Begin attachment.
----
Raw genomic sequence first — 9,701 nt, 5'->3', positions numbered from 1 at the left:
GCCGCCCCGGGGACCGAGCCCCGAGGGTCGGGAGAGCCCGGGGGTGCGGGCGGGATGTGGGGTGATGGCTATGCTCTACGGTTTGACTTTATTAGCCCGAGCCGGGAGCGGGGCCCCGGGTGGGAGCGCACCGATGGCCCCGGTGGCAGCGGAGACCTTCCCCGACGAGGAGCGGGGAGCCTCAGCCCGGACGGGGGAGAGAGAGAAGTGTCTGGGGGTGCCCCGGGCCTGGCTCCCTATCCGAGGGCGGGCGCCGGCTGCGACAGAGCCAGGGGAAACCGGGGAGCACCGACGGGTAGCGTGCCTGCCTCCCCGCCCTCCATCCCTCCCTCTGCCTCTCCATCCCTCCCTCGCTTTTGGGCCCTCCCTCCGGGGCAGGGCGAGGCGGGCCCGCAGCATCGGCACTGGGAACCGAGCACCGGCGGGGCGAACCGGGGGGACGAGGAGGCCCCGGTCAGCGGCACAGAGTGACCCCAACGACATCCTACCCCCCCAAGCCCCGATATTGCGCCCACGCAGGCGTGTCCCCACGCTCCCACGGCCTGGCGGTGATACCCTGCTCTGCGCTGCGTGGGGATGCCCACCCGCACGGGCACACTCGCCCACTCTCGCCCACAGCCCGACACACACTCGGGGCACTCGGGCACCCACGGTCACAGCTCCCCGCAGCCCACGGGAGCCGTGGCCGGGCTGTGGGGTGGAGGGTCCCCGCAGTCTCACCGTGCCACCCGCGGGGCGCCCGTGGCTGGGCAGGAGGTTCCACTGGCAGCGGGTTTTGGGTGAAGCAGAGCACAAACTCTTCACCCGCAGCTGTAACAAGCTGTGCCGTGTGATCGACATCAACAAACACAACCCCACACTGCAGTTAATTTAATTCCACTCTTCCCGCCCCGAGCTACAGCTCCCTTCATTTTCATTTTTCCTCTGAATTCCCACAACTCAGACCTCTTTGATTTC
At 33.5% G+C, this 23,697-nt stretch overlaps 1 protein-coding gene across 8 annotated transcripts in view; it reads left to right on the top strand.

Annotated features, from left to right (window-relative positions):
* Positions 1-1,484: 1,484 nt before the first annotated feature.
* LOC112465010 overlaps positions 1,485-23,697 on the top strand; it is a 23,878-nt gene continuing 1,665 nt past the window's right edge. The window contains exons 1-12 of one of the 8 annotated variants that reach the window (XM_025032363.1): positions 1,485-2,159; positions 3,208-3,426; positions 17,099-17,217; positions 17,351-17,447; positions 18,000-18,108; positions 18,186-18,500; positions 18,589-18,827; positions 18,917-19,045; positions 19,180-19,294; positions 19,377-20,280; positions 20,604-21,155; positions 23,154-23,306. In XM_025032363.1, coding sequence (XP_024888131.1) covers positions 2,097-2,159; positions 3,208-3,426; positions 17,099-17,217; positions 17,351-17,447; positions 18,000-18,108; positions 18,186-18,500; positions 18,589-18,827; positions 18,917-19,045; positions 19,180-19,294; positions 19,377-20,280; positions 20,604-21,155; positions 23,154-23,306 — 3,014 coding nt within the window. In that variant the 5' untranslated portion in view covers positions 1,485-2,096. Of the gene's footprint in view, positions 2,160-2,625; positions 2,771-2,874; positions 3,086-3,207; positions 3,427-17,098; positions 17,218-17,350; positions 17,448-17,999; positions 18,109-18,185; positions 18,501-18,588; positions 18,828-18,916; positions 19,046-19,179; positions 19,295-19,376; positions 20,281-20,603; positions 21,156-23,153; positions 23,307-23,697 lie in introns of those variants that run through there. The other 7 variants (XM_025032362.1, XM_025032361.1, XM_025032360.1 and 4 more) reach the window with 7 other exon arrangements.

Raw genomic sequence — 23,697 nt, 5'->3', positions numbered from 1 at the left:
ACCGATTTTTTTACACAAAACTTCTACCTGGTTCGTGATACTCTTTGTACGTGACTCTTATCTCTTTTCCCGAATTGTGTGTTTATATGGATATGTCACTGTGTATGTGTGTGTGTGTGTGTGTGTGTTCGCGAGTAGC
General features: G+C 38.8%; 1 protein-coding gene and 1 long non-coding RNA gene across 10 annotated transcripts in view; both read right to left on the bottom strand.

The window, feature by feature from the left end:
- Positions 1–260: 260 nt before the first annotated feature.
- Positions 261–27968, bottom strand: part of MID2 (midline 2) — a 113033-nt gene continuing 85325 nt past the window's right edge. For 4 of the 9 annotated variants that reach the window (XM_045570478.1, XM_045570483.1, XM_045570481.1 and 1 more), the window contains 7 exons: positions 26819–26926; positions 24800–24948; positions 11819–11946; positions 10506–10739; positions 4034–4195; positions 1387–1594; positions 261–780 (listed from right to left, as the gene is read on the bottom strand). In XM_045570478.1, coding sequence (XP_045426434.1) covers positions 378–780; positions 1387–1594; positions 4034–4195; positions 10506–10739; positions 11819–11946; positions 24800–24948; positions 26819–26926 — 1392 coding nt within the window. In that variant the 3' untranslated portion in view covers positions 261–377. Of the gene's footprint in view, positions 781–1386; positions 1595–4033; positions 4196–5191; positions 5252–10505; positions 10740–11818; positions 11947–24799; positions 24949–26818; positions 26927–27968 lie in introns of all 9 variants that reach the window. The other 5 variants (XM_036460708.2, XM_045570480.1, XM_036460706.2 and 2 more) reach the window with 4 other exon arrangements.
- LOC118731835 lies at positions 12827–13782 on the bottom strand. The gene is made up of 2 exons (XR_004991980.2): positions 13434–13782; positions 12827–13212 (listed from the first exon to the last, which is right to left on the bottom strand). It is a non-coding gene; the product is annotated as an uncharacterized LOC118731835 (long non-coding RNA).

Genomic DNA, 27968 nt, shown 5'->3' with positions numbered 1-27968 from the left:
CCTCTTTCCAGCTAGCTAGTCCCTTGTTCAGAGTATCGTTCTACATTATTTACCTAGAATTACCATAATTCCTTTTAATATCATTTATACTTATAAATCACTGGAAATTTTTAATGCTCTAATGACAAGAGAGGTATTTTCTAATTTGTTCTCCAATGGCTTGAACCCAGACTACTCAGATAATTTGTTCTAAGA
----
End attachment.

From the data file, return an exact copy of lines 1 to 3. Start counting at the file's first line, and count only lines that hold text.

Raw genomic sequence first — 9,701 nt, 5'->3', positions numbered from 1 at the left:
GCCGCCCCGGGGACCGAGCCCCGAGGGTCGGGAGAGCCCGGGGGTGCGGGCGGGATGTGGGGTGATGGCTATGCTCTACGGTTTGACTTTATTAGCCCGAGCCGGGAGCGGGGCCCCGGGTGGGAGCGCACCGATGGCCCCGGTGGCAGCGGAGACCTTCCCCGACGAGGAGCGGGGAGCCTCAGCCCGGACGGGGGAGAGAGAGAAGTGTCTGGGGGTGCCCCGGGCCTGGCTCCCTATCCGAGGGCGGGCGCCGGCTGCGACAGAGCCAGGGGAAACCGGGGAGCACCGACGGGTAGCGTGCCTGCCTCCCCGCCCTCCATCCCTCCCTCTGCCTCTCCATCCCTCCCTCGCTTTTGGGCCCTCCCTCCGGGGCAGGGCGAGGCGGGCCCGCAGCATCGGCACTGGGAACCGAGCACCGGCGGGGCGAACCGGGGGGACGAGGAGGCCCCGGTCAGCGGCACAGAGTGACCCCAACGACATCCTACCCCCCCAAGCCCCGATATTGCGCCCACGCAGGCGTGTCCCCACGCTCCCACGGCCTGGCGGTGATACCCTGCTCTGCGCTGCGTGGGGATGCCCACCCGCACGGGCACACTCGCCCACTCTCGCCCACAGCCCGACACACACTCGGGGCACTCGGGCACCCACGGTCACAGCTCCCCGCAGCCCACGGGAGCCGTGGCCGGGCTGTGGGGTGGAGGGTCCCCGCAGTCTCACCGTGCCACCCGCGGGGCGCCCGTGGCTGGGCAGGAGGTTCCACTGGCAGCGGGTTTTGGGTGAAGCAGAGCACAAACTCTTCACCCGCAGCTGTAACAAGCTGTGCCGTGTGATCGACATCAACAAACACAACCCCACACTGCAGTTAATTTAATTCCACTCTTCCCGCCCCGAGCTACAGCTCCCTTCATTTTCATTTTTCCTCTGAATTCCCACAACTCAGACCTCTTTGATTTC
At 33.5% G+C, this 23,697-nt stretch overlaps 1 protein-coding gene across 8 annotated transcripts in view; it reads left to right on the top strand.